The regulation of aldosterone secretion is altered in essential hypertension: the phenotype of relative aldosterone excess is present in up to 15% of subjects. The gene encoding aldosterone synthase (CYP11B2) offers an obvious candidate to account for this and a polymorphism in its 5′ untranslated region (UTR; −344C/T) is associated with increased frequency of hypertension and higher aldosterone levels. However, this variation is more closely associated with an increase in the ratio of deoxycortisol to cortisol (S/F), a classic index of reduced efficiency of the 11β-hydroxylase enzyme encoded by the adjacent CYP11B1 gene which is expressed in zona fasciculata. We propose that this phenotypic association with CYP11B2 reflects variation in CYP11B1 and is accounted for by linkage disequilibrium (LD) between the genes. If so, the CYP11B2 polymorphisms should be linked to causal variants that alter 11β-hydroxylase activity.
Sequencing of the CYP11B locus revealed 83 polymorphisms; these formed 4 common haplotypes, accounting for 68% of chromosomes. Two novel CYP11B1 single nucleotide polymorphisms (SNPs) in the 5′ UTR (−1888 G/T, −1858 A/G) were in close LD with the −344C/T polymorphism in CYP11B2. There was a significant association between these polymorphisms and the ratio of urinary tetrahydrodeoxyxortisol (THS) to total cortisol (F) in a population of hypertensive patients (n=512), indicating impaired 11β-hydroxylase efficiency (see Table 1).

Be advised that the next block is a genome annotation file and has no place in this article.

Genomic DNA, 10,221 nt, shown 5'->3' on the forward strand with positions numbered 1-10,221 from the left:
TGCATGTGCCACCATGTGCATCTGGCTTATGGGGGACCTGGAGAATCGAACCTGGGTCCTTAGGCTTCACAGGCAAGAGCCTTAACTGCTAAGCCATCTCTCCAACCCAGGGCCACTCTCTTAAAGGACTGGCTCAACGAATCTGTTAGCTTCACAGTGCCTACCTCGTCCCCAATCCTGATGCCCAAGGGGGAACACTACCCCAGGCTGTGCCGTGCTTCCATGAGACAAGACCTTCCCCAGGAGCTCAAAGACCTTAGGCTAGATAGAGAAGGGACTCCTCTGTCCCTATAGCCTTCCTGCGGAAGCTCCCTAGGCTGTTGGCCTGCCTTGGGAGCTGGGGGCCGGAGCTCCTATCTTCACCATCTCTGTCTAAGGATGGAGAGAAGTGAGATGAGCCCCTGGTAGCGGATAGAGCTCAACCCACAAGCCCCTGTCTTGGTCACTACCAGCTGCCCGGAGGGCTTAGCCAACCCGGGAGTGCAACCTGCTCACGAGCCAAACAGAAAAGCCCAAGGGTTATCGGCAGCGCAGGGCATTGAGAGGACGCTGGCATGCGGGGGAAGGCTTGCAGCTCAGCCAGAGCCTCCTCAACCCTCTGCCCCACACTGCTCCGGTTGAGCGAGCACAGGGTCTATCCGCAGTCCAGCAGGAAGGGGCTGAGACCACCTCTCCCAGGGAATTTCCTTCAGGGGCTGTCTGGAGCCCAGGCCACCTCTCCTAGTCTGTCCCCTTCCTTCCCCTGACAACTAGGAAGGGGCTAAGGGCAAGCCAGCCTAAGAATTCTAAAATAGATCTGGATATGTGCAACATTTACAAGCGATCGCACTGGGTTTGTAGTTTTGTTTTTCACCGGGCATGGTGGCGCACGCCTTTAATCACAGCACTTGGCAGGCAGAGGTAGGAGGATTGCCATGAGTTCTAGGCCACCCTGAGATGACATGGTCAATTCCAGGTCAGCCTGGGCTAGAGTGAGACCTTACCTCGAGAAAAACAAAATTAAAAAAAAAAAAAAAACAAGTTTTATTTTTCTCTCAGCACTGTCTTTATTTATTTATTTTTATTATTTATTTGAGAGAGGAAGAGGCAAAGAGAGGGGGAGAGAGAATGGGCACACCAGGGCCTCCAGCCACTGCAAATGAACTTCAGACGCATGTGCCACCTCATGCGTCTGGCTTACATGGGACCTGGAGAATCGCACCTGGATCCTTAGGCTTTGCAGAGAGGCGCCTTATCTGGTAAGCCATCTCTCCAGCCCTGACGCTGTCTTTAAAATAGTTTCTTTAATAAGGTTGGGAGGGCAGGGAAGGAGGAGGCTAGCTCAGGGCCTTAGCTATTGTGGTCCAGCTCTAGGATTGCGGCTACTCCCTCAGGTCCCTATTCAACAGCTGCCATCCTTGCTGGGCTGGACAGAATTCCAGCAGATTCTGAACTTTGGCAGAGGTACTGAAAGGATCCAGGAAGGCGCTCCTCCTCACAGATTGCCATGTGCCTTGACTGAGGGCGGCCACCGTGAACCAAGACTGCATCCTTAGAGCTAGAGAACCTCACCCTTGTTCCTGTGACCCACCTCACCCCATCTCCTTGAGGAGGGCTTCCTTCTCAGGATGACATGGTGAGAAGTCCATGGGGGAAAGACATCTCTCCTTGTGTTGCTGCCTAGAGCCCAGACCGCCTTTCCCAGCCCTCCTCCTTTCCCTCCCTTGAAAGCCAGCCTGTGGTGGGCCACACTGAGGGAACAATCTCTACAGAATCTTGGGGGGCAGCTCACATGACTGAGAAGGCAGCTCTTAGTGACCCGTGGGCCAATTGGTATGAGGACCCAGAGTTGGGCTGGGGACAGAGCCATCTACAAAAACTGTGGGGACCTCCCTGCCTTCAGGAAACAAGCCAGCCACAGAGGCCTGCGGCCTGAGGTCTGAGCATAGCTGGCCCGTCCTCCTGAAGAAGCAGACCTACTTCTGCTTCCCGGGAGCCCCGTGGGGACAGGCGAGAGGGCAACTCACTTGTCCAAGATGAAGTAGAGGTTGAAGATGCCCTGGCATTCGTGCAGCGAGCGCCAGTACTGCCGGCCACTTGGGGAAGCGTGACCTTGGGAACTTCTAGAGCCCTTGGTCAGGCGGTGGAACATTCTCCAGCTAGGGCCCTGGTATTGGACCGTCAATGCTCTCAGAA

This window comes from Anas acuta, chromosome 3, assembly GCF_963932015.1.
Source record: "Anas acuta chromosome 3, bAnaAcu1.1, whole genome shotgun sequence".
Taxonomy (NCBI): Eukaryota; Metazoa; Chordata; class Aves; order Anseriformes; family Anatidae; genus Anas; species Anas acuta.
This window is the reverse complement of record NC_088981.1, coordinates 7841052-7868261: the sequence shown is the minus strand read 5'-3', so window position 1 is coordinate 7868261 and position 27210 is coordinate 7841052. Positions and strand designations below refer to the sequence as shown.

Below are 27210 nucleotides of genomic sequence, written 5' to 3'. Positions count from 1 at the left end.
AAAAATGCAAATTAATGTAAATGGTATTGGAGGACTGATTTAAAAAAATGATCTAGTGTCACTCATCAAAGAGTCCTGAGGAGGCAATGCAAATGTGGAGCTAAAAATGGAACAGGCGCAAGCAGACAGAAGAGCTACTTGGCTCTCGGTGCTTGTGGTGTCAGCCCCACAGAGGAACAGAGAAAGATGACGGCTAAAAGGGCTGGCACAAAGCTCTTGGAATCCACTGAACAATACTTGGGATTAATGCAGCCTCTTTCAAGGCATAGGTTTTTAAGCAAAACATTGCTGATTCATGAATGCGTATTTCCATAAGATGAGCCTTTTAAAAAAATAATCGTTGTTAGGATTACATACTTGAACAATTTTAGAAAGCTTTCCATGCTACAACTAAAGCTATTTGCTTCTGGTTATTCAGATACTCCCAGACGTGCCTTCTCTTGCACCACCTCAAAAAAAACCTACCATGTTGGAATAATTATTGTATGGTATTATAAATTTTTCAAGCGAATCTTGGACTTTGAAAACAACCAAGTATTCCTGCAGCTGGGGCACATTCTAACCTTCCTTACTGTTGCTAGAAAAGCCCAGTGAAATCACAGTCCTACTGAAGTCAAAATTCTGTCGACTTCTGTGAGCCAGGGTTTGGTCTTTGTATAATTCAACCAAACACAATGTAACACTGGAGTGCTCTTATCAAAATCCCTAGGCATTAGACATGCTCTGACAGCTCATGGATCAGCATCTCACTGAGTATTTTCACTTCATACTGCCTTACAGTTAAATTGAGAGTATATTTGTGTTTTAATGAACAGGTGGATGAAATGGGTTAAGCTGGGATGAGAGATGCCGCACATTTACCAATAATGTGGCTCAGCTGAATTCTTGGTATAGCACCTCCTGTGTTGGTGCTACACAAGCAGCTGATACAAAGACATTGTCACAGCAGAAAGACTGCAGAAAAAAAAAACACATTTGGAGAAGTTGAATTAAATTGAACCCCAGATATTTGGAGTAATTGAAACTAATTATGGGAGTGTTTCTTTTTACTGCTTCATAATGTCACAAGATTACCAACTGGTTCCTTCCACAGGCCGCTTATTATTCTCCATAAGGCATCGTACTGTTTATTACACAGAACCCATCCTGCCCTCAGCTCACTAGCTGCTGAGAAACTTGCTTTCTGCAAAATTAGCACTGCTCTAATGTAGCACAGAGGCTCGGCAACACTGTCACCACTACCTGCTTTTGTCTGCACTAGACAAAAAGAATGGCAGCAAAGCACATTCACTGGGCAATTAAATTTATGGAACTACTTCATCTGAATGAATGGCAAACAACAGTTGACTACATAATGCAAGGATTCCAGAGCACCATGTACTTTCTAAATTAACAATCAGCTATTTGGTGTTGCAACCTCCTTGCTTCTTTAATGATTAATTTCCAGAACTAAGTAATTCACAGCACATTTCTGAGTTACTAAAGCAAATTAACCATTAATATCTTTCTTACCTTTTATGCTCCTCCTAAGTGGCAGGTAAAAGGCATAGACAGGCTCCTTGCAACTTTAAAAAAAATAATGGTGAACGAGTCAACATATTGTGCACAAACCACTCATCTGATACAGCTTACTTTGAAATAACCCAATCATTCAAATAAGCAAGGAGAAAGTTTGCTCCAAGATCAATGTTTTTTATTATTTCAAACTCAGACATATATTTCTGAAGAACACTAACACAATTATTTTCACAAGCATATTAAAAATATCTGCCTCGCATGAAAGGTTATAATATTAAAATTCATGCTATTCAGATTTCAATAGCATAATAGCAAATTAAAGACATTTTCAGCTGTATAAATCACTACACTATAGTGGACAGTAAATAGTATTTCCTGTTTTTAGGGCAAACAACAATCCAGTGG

SNP effects on transcription efficiency were tested in vitro using a reporter gene system. Compared to wild type, constructs containing the −1888T and −1858G SNPs halved activity in the presence of ACTH (P<0.001) or forskolin (P<0.025), indicating reduced transcription. We conclude that CYP11B2 polymorphisms are in LD with novel SNPs in CYP11B1 which associate with impaired 11-hydroxylation as a result of reduced CYP11B1 transcription. We propose that this may result in small compensatory increases in ACTH drive which, long term, may lead to adrenal hyperplasia and hypertension associated with mineralocorticoid excess.
01 - 05 Apr 2006
European Society of Endocrinology